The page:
The Ed Sullivan Show (13 February 1966)
In little more than a year things had totally changed, the band already had two number ones in the US, Satisfaction and Get Off Of My Cloud, and several more top tens in that market, presenting themselves as the only possible option to the Beatles' empire. At that time the Stones appeared for the third time on the most famous American TV show to present their new single, 19th Nervous Breakdown, which would reach number 2, but the best performance was the one they gave with their most famous song, the immortal (I Can't Get No) Satisfaction, with Jagger already in total possession of all his movements, eating up the stage and the screen without anyone being able to take his eyes off him.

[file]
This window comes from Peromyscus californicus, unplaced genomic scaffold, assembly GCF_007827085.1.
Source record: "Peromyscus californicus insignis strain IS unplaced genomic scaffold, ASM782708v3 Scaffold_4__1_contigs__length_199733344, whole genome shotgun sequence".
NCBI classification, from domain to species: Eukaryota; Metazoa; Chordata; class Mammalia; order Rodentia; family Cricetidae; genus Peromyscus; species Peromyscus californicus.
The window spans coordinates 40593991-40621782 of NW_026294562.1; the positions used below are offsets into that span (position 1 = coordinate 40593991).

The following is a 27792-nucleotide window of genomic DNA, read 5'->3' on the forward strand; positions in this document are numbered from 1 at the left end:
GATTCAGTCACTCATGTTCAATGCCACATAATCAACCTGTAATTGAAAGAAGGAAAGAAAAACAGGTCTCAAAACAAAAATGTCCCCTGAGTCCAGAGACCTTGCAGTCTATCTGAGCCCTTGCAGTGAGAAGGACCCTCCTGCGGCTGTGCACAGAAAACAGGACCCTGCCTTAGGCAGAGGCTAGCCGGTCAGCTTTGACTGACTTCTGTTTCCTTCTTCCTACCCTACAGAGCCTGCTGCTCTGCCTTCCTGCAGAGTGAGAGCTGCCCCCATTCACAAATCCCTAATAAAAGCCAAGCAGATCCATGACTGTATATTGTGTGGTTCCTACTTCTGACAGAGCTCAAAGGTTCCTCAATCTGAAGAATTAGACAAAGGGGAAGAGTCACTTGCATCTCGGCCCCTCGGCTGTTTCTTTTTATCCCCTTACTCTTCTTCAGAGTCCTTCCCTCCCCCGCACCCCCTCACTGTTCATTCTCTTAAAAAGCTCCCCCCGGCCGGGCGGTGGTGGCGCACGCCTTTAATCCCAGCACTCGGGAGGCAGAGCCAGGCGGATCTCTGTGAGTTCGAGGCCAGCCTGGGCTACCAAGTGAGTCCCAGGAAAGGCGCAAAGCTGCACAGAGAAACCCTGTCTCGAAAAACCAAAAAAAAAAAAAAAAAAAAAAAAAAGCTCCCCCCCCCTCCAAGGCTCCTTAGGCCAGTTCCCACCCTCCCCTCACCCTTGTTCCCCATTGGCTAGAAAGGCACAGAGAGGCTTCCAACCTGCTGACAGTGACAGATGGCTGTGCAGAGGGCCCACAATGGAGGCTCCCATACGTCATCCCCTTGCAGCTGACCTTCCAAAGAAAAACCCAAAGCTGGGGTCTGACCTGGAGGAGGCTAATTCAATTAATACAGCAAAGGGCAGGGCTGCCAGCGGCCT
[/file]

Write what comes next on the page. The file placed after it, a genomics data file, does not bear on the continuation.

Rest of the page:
It didn't matter that Keith Richards' fuzz didn't sound particularly good on his Guild M-65 Freshman, nor that Brian Jones couldn't stand the song, which he saw as the end of his brief period as leader of the band (he sometimes played Popeye the sailor on his Gibson Firebird VII), everyone wanted to move like Jagger and to go wild finding satisfaction while singing about the impossibility of getting it.
1969 Tour (Altamont/Madison Square Garden)
The Stones stopped touring on 17 April 1967, almost a year after the Beatles. When they returned to touring on 5 July 1969 in Hyde Park, Brian Jones had been kicked out of the band (and died two days before the gig) and had been replaced by Mick Taylor, they had also recorded the best album of their career to date, Beggar's Banquet, and were recording one that was going to be even better, Let It Bleed. The Stones had found themselves again with Keith Richards' open tuning and a return to the rock & roll and blues of their origins. Taylor was also the best instrumentalist to ever play in the band and the sound equipment had improved enormously since 1967.